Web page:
SAAS versus Desktop CRM

I’ve taken three calls in the last three days from Agent Officer users.

In case you haven’t heard of it, it’s a desktop real estate CRM. The last upgrade was in 2006. They had been using it for many years but operating system upgrades will eventually make it unusable if not already. Frankly, it’s amazing to me that it has worked as long as it has. The last agentsoftware as a service was referred to me, thinking I would recommend another desktop real estate CRM. He hasn’t paid anything for his continued use of Agent Office for many years. When people find out there is no such thing as a real estate CRM that is a desktop product any more, they they tend to be, shall we say, not real happy. I had to tell them they don’t exist any more. They were not expecting that. That’s why I’m writing this. If you have an ancient desktop real estate CRM, you’ll want to read on. 

The thing that most people liked about desktop software is that it was a one time fee.

For a few hundred dollars, you could purchase the software for permanent use. Support and updates were an additional cost, but a small percentage would opt to pay for them. That meant that the CRM developer had to keep up a significant continuous flow of sales to new customers. That’s where it got difficult. It just isn’t a viable business model, which is why it no longer exists. If there are any real estate desktop CRMs left, I am unaware of them. If you find one, I would caution you that it is very likely that the product will not survive. Real estate agents are too small of a market compared to products that have many millions of potential users. 

When you’re looking at real estate CRMs, a big question used to be SAAS versus Desktop CRM.

In other words, one that you access only in the cloud, or one that’s only available on your computer. The latter is software you actually install on the computer. That’s the first downside to it being desktop versus SAAS. With SAAS, you can access it from any computer anywhere. With a desktop CRM, you could only use it on the device upon which it was installed, and the number of devices was often limited.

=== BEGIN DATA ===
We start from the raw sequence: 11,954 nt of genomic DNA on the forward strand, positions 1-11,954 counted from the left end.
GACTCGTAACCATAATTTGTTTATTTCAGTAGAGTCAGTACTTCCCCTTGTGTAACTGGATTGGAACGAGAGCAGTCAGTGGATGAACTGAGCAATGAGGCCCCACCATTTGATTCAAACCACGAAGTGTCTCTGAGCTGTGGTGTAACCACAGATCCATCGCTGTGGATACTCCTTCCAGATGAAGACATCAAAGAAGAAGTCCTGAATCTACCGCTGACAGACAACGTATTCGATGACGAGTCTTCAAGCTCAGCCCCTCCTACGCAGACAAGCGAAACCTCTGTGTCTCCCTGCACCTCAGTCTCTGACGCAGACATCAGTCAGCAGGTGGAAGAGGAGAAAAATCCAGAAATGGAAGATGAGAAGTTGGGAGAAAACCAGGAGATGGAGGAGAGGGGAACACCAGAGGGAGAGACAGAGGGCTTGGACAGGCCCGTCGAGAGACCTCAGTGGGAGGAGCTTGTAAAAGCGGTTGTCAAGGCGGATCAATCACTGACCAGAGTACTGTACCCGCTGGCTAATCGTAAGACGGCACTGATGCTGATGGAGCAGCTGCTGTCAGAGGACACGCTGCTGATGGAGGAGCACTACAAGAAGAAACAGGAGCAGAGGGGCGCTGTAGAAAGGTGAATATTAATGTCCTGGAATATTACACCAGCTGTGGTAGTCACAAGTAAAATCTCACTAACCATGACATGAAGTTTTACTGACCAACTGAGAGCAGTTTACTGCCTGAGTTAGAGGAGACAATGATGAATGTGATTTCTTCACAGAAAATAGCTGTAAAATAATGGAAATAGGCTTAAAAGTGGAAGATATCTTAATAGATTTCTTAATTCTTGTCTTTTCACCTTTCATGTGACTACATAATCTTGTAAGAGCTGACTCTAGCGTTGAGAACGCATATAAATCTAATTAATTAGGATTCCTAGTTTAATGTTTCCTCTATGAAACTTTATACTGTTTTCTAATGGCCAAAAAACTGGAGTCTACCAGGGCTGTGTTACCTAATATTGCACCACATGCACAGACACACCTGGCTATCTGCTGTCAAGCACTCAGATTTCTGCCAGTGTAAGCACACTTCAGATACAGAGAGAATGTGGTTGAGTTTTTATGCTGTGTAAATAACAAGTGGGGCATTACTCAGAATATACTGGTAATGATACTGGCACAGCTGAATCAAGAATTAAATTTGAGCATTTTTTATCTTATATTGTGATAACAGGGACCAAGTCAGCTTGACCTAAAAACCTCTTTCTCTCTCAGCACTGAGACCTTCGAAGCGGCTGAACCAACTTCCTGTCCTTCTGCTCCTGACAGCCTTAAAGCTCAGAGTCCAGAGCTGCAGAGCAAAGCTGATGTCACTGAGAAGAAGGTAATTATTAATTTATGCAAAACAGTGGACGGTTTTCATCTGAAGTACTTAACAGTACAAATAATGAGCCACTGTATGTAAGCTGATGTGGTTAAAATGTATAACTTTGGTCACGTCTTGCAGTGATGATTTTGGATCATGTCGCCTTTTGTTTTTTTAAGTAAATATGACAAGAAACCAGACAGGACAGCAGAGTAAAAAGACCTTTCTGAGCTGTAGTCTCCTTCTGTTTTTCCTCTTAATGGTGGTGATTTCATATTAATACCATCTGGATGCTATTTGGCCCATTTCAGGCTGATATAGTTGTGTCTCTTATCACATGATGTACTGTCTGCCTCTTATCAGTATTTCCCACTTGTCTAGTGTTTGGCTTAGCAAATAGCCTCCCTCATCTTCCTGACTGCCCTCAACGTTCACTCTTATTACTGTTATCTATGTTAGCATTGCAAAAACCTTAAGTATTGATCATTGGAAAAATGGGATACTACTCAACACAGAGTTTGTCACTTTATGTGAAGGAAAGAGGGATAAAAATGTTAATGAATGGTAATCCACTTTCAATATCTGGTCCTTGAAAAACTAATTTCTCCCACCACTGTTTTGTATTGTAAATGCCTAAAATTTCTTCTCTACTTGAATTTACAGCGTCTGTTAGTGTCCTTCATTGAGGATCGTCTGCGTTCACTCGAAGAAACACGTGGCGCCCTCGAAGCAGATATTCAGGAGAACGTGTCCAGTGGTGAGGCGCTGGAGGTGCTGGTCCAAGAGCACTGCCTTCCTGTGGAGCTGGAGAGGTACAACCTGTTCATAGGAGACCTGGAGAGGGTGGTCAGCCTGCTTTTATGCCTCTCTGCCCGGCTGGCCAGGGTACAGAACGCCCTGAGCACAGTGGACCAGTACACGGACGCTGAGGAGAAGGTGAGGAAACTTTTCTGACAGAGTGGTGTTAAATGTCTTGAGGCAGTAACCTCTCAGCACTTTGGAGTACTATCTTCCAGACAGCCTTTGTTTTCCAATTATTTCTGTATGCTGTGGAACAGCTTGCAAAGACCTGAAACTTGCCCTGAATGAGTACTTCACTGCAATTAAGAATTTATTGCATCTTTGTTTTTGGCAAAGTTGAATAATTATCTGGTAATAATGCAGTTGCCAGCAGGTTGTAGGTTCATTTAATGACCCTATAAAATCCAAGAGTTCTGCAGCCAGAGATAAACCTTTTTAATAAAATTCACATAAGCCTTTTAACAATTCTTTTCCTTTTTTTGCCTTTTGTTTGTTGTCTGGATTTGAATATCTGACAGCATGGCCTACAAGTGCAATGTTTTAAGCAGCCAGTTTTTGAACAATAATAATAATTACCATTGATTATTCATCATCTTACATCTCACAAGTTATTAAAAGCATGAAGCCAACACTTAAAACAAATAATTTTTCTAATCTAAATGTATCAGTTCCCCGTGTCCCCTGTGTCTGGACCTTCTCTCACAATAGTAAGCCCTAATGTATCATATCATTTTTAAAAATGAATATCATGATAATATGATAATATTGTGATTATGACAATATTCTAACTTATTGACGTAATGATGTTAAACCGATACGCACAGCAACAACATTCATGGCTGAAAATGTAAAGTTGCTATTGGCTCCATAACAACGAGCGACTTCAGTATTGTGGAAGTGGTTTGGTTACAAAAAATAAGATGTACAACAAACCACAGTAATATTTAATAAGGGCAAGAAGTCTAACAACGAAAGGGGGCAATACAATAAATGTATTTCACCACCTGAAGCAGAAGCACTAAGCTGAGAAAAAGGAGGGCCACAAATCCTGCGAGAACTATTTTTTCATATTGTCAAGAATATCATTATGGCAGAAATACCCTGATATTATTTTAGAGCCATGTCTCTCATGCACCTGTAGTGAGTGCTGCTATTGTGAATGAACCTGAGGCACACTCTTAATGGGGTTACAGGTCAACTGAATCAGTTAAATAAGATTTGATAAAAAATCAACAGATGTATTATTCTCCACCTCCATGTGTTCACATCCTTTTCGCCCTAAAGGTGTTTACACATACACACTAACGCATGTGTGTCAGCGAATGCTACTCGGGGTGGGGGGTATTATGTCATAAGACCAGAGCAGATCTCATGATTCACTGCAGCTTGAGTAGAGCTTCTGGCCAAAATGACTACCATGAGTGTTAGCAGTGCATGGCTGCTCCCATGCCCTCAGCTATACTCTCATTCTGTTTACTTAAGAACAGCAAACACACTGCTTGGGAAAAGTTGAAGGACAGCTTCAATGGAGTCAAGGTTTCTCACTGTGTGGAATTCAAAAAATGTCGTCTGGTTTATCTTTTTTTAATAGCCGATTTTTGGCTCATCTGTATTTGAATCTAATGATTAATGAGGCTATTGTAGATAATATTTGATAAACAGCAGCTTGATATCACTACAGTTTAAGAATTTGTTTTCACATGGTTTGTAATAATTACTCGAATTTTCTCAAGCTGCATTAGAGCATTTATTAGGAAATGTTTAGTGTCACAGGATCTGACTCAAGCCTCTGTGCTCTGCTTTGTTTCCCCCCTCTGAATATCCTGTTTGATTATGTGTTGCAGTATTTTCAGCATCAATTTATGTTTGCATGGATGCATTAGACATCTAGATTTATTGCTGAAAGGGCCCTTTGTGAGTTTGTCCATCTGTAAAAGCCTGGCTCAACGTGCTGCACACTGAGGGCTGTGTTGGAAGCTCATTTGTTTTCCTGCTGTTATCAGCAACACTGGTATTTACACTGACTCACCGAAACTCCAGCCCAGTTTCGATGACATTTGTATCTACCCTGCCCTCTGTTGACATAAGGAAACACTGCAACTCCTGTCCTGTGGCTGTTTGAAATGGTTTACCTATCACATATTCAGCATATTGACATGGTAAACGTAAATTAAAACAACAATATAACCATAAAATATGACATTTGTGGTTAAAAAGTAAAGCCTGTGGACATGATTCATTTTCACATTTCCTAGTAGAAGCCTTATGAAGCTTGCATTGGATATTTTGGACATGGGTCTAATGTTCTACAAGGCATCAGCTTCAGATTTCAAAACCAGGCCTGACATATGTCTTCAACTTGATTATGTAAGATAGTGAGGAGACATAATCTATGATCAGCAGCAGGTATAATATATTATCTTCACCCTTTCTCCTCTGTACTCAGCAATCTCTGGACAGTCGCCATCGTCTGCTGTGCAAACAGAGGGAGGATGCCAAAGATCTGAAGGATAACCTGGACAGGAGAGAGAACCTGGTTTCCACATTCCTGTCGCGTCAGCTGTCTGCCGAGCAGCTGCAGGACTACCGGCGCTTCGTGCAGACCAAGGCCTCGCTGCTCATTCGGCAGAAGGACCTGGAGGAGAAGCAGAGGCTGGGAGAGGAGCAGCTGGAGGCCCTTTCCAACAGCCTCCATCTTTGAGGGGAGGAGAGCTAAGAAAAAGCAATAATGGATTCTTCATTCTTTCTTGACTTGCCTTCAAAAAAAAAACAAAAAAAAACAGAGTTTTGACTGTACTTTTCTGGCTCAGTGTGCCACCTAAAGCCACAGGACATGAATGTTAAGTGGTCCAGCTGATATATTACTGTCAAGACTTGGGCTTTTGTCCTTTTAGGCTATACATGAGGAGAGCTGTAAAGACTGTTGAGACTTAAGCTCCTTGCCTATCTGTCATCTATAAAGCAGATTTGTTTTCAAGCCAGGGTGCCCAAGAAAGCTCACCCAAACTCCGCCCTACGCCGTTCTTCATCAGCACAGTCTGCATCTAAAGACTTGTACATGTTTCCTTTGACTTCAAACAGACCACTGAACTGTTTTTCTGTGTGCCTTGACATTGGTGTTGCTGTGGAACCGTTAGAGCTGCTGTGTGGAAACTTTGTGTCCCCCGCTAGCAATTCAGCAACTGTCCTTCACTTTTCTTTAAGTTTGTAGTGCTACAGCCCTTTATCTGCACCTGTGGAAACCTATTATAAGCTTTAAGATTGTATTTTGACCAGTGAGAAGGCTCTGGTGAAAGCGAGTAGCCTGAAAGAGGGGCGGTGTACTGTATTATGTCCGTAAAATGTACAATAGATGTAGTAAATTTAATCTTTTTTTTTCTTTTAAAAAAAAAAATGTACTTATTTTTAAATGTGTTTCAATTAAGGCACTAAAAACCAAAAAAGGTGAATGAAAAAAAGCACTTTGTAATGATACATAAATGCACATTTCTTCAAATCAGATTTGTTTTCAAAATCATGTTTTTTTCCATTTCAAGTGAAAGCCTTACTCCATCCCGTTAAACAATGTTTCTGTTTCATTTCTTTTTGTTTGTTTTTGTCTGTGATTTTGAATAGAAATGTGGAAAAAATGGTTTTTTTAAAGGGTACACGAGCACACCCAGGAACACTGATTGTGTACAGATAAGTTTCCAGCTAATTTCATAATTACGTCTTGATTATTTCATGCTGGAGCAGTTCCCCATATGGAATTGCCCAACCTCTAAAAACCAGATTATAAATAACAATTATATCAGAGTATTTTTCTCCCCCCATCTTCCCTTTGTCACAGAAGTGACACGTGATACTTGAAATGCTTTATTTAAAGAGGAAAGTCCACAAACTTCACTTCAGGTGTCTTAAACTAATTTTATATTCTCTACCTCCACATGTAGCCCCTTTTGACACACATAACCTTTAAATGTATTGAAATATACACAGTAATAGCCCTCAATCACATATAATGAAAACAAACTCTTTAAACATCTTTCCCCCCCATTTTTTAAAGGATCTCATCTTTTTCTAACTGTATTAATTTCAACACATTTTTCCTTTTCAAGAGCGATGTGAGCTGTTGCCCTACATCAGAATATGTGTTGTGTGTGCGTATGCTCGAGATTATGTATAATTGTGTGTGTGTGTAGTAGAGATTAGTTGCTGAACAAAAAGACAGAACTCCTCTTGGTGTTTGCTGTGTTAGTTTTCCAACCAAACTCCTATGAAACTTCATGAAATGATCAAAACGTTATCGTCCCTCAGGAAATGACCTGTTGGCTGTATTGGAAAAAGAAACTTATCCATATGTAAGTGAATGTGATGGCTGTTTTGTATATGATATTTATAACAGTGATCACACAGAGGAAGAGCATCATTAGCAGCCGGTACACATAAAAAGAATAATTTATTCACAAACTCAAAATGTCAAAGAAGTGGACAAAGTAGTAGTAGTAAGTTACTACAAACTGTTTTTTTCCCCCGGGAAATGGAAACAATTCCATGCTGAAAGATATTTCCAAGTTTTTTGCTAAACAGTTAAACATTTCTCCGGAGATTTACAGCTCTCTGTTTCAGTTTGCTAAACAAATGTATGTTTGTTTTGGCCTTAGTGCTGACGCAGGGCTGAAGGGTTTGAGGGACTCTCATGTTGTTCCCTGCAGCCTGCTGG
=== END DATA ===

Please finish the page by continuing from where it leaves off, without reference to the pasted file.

One of the benefits of using a SAAS versus Desktop CRM is that you can access it anywhere. All you need is their URL. You go to the site, log in, and you’re good to go. Because you’re paying monthly, all the updates and support are included in that fee. The variables from CRM to CRM are many, so the pricing can vary a lot. Typical SAAS CRM pricing can be as low as $19/mo., up to hundreds per month. For one of the more popular CRMs you can expect to pay in a range of $40 to $60 per month. No startup fees. No other charges.

There is such a thing as additional fees, but they are not for the CRM.

Some people have a tendency to take issue with any additional fees at all. They see it as an extra fee that the CRM is charging. That’s not normally the case at all. You can expect a CRM to provide certain features. Storing your contact information, screens for listings and closings, automated lead population, and email template mailings are common CRM features. Different ones have different features. But some of them affiliate with other software so they can provide additional features that they themselves do not yet, or never will have. Although Top Producer deserved different criticisms over the years, that was one they didn’t deserve. People used to say they nickel and dimed you to death. That was simply not true. They offered more additional affiliates than anyone for a while there. And rather than it being seen as a good thing, they were chastised.

At this point, SAAS is the only way to go.

The number of benefits they have over desktop software are too many to count. The days of paying a few hundred bucks for a product you could use for years are gone. The need for technology makes It a lot more expensive to be in real estate sales then it was when I got in in 1987. But it makes us more efficient, we’re making twice as much as we did then, so…

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